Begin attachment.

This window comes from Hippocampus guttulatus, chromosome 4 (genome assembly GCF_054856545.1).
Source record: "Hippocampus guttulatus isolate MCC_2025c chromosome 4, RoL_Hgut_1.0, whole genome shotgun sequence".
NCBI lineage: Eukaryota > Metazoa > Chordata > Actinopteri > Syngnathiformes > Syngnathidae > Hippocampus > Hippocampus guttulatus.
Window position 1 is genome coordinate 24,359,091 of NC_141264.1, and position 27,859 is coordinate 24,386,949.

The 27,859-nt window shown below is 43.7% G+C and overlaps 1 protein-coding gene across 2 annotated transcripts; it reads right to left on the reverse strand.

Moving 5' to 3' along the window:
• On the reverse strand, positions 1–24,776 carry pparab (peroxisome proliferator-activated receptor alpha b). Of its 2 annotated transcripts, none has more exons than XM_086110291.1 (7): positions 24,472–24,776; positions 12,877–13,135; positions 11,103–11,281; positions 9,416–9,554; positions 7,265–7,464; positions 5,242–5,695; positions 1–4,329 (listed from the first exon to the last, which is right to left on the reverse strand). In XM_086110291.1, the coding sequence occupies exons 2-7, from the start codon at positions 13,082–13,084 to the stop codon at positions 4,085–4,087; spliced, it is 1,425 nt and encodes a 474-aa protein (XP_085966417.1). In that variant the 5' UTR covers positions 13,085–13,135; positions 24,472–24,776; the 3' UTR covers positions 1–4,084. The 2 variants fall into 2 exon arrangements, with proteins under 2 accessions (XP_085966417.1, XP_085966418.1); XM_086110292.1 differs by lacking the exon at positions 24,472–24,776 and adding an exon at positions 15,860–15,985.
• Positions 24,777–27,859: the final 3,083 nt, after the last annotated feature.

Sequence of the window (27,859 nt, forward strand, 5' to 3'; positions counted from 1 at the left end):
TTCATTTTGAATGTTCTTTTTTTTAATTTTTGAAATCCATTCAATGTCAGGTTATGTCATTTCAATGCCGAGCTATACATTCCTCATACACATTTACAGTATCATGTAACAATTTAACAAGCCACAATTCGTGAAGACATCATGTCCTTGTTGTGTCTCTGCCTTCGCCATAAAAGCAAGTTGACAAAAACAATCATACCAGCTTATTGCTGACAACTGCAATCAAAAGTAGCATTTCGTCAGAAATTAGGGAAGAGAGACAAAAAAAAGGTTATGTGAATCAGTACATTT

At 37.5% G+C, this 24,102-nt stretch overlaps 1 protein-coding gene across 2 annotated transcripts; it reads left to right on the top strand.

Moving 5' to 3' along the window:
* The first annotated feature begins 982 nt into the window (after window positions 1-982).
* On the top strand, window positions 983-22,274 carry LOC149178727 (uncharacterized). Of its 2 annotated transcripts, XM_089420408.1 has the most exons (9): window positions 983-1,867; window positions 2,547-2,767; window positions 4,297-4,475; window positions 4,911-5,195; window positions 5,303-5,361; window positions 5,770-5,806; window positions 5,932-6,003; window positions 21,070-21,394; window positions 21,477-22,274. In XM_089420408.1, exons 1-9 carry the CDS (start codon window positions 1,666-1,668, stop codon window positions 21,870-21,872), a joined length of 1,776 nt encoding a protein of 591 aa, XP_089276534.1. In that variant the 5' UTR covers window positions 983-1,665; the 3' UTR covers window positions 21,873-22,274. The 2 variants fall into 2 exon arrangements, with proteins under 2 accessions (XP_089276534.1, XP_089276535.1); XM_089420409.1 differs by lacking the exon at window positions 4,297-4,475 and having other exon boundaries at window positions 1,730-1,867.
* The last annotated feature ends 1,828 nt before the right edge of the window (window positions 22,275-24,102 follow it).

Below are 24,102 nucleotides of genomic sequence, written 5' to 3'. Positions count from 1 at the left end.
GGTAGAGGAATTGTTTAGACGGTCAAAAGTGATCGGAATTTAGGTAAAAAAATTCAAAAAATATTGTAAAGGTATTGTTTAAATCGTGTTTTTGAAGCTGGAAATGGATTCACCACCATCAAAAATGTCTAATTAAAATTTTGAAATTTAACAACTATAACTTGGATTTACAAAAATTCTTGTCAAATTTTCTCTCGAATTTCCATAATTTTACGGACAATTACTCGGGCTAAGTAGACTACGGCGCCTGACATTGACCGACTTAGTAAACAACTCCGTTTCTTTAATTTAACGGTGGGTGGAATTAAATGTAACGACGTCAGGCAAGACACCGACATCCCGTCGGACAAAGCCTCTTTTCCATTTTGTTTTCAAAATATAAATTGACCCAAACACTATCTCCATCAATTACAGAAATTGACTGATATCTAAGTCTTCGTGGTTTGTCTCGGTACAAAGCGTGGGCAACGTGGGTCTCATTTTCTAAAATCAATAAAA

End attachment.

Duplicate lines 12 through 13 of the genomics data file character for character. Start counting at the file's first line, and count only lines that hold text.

Moving 5' to 3' along the window:
* The first annotated feature begins 982 nt into the window (after window positions 1-982).